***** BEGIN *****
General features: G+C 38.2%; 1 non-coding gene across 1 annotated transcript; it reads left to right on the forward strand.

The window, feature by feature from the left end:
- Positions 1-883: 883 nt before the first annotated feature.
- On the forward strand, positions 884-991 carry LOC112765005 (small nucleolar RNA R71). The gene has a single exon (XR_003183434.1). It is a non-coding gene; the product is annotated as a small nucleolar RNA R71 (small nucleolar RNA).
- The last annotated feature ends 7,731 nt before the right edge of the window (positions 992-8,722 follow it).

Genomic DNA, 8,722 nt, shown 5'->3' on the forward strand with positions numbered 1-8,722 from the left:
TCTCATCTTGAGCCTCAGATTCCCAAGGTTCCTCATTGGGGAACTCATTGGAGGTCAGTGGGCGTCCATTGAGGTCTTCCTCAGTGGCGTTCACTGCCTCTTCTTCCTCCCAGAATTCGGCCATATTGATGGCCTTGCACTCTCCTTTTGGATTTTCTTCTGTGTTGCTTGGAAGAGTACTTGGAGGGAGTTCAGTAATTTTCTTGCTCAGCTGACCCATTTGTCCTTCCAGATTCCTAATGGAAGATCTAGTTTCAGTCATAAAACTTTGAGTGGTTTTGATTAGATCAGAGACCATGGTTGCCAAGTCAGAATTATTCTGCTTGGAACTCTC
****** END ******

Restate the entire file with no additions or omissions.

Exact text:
General features: G+C 38.2%; 1 non-coding gene across 1 annotated transcript; it reads left to right on the forward strand.

The window, feature by feature from the left end:
- Positions 1-883: 883 nt before the first annotated feature.
- On the forward strand, positions 884-991 carry LOC112765005 (small nucleolar RNA R71). The gene has a single exon (XR_003183434.1). It is a non-coding gene; the product is annotated as a small nucleolar RNA R71 (small nucleolar RNA).
- The last annotated feature ends 7,731 nt before the right edge of the window (positions 992-8,722 follow it).

Genomic DNA, 8,722 nt, shown 5'->3' on the forward strand with positions numbered 1-8,722 from the left:
TCTCATCTTGAGCCTCAGATTCCCAAGGTTCCTCATTGGGGAACTCATTGGAGGTCAGTGGGCGTCCATTGAGGTCTTCCTCAGTGGCGTTCACTGCCTCTTCTTCCTCCCAGAATTCGGCCATATTGATGGCCTTGCACTCTCCTTTTGGATTTTCTTCTGTGTTGCTTGGAAGAGTACTTGGAGGGAGTTCAGTAATTTTCTTGCTCAGCTGACCCATTTGTCCTTCCAGATTCCTAATGGAAGATCTAGTTTCAGTCATAAAACTTTGAGTGGTTTTGATTAGATCAGAGACCATGGTTGCCAAGTCAGAATTATTCTGCTTGGAACTCTC